No matter what industry you’re in – if you ever deal with automation, you understand that it has a lot of moving parts (and that’s not exactly a pun). The moving parts you find in an automation system run the gamut from feeders and conveyors, to diverters, stackers, and everything in-between. But what really matters are the “parts” that influence an automation system without ever actually being a part in it – like the space it exists in and the characteristics of the product it’s built to accommodate. For our team at Wrabacon, this is what makes the difference between simple automation and creative automation.
Consider for example the challenge posed by one customer in the glass converting industry.
With a fragile product in 4 different sizes, a small amount of space to work with and strict timing parameters to accommodate – creative automation is exactly what they needed.
Transfer four different size glass sheets from an existing screen printing machine to an existing oven infeed, allowing inks to cure on the glass sheeting.
What is a transfer system? A transfer system is a safe, reliable, efficient system that transfers products from one step in the process to the next with little to no human interaction.
The client produces screen prints on 4 different sizes of glass sheeting. The entire process took place in a 16 x 15-foot production area.
Before creative automation, the process was slow, unpredictable, and antiquated. It required 2 employees to maintain glass alignment on the system and the need to maintain the proper gap between the sheets prior to the transfer of the sheets into the curing oven. It also relied on outdated parts, software, and controls that prevented the business from scaling with demand.
Wrabacon’s task was to introduce a more modern, efficient, and effective system that improves efficiency and control, while operating within the existing room layout, with less manpower.
How the Glass Transfer System Works
Step 1: The glass sheets exit the screen printing machine single file and transfer onto a 90-degree rotating conveyor.
Step 2: The sheets transfer downstream on conveyor 2 to the pop up transfer zone.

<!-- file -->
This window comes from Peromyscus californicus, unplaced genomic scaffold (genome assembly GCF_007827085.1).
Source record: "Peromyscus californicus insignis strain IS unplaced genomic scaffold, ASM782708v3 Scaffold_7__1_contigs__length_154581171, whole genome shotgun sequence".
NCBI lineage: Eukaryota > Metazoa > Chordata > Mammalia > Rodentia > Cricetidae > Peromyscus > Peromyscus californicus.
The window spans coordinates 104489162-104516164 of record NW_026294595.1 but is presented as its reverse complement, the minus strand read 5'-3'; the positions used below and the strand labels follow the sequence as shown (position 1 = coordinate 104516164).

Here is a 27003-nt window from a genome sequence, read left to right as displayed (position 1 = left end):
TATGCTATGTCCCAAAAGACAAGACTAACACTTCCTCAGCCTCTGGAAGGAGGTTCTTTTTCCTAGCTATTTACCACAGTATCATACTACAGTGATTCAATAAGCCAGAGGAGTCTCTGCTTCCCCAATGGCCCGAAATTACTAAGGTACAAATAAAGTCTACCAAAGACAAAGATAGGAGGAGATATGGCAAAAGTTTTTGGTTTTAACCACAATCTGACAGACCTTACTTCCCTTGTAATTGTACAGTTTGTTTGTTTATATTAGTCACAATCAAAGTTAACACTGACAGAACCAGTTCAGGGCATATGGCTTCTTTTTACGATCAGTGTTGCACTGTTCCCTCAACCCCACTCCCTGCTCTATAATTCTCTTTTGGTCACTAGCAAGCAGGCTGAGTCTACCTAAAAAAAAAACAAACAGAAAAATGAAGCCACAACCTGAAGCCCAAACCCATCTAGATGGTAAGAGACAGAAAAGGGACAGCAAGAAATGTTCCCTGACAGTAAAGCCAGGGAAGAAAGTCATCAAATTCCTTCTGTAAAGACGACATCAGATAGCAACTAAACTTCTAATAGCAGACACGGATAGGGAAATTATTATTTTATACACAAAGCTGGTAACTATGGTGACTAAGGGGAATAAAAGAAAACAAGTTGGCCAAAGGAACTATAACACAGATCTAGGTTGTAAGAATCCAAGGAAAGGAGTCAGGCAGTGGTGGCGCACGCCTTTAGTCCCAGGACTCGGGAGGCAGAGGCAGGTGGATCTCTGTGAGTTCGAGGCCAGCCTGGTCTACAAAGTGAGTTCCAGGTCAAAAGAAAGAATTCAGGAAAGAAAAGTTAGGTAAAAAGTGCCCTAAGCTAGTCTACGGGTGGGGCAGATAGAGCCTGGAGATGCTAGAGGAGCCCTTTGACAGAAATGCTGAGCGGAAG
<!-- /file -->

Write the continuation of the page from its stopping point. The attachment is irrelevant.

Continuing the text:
Step 3: The glass sheets enter the pop up zone which is made up of conveyors 3, 4 and 5. There are two pop up sections, one for each glass sheet. The first sheet travels over the first pop up zone to the second zone. When sensed, the pop up extends upward, lifting the sheet off the rollers.
Step 4: The next sheet enters the first pop up zone and when sensed, is lifted off the rollers.
Step 5: When both sheets are positioned, the conveyor belts start and transfer the sheets side by side onto conveyor 6. This conveyor brings the sheets to the oven infeed where they are transferred for downstream processing. The area where the transfer occurs has an approximate temperature of 80 degrees Fahrenheit.
Step 6: We connected conveyor 6 to the existing oven variable speed drive. Using a 0 – 10 VDC signal, conveyor 6 follows the linear belt speed of the oven to allow for the proper gap between the trailing edge of the first sheet of glass and the leading edge of the second sheet of glass.
The resulting system for our client was a completely custom solution, that allows the customer to complete one full sheet in 18 seconds. This has allowed the customer to drastically increase their output, provide more accurate lead-times, and grow at a faster rate.
Have questions about how creative automation can make a difference for your business or industry? Wrabacon is the authority.